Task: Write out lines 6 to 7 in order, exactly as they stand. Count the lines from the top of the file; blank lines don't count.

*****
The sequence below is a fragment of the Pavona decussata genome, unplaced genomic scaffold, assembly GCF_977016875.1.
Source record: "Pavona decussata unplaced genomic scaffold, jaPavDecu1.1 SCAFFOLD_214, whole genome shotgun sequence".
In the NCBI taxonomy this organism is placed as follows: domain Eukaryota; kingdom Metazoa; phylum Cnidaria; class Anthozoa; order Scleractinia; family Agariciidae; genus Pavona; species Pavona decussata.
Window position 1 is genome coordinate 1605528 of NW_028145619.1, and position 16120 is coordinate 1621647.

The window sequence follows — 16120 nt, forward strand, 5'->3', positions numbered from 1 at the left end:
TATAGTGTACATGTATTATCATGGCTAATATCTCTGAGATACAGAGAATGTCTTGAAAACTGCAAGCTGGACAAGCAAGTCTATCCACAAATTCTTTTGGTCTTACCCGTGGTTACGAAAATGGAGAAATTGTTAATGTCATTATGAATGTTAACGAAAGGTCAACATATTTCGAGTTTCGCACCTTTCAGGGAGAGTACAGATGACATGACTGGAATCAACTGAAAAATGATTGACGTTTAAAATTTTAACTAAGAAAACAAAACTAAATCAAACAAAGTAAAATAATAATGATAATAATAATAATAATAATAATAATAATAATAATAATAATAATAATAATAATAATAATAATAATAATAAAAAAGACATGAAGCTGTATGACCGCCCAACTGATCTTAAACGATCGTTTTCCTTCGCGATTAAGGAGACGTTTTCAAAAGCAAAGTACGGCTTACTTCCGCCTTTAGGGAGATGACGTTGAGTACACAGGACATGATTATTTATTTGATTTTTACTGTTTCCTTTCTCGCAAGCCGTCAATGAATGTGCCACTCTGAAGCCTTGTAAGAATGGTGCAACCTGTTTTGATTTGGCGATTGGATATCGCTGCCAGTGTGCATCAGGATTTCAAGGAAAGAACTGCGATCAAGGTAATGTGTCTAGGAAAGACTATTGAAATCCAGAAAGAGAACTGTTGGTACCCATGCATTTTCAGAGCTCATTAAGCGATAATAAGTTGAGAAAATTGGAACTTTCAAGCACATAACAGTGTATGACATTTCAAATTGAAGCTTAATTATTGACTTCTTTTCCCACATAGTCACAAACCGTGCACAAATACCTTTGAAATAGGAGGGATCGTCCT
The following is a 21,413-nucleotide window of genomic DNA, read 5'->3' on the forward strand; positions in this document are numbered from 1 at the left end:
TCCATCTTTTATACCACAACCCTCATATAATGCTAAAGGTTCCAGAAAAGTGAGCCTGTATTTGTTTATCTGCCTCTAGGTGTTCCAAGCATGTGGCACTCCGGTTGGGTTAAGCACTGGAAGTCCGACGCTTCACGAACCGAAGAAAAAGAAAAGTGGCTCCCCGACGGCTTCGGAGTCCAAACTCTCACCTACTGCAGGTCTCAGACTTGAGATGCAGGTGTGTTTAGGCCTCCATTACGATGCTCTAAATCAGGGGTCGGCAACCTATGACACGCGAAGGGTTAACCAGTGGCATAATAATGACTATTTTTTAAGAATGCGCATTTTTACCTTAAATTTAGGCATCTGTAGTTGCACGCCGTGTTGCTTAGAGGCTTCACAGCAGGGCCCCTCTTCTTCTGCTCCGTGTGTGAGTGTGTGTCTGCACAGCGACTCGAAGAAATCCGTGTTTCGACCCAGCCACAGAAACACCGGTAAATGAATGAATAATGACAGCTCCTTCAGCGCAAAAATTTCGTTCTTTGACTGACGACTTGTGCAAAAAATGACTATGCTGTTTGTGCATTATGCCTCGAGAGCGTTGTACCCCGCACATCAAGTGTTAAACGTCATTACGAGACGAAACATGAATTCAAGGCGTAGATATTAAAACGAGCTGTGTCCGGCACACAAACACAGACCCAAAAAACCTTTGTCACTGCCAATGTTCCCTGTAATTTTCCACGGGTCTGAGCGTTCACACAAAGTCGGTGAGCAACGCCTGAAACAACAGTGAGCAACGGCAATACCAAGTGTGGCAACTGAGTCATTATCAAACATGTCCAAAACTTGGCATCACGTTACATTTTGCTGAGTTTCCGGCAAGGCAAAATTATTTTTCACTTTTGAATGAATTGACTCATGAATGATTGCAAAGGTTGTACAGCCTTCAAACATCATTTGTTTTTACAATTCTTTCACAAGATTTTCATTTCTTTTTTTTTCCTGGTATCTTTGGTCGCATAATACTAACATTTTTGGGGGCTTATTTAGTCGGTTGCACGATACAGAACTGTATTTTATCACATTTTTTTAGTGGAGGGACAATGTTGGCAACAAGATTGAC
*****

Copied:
TATAGTGTACATGTATTATCATGGCTAATATCTCTGAGATACAGAGAATGTCTTGAAAACTGCAAGCTGGACAAGCAAGTCTATCCACAAATTCTTTTGGTCTTACCCGTGGTTACGAAAATGGAGAAATTGTTAATGTCATTATGAATGTTAACGAAAGGTCAACATATTTCGAGTTTCGCACCTTTCAGGGAGAGTACAGATGACATGACTGGAATCAACTGAAAAATGATTGACGTTTAAAATTTTAACTAAGAAAACAAAACTAAATCAAACAAAGTAAAATAATAATGATAATAATAATAATAATAATAATAATAATAATAATAATAATAATAATAATAATAATAATAATAATAATAAAAAAGACATGAAGCTGTATGACCGCCCAACTGATCTTAAACGATCGTTTTCCTTCGCGATTAAGGAGACGTTTTCAAAAGCAAAGTACGGCTTACTTCCGCCTTTAGGGAGATGACGTTGAGTACACAGGACATGATTATTTATTTGATTTTTACTGTTTCCTTTCTCGCAAGCCGTCAATGAATGTGCCACTCTGAAGCCTTGTAAGAATGGTGCAACCTGTTTTGATTTGGCGATTGGATATCGCTGCCAGTGTGCATCAGGATTTCAAGGAAAGAACTGCGATCAAGGTAATGTGTCTAGGAAAGACTATTGAAATCCAGAAAGAGAACTGTTGGTACCCATGCATTTTCAGAGCTCATTAAGCGATAATAAGTTGAGAAAATTGGAACTTTCAAGCACATAACAGTGTATGACATTTCAAATTGAAGCTTAATTATTGACTTCTTTTCCCACATAGTCACAAACCGTGCACAAATACCTTTGAAATAGGAGGGATCGTCCT
The following is a 21,413-nucleotide window of genomic DNA, read 5'->3' on the forward strand; positions in this document are numbered from 1 at the left end: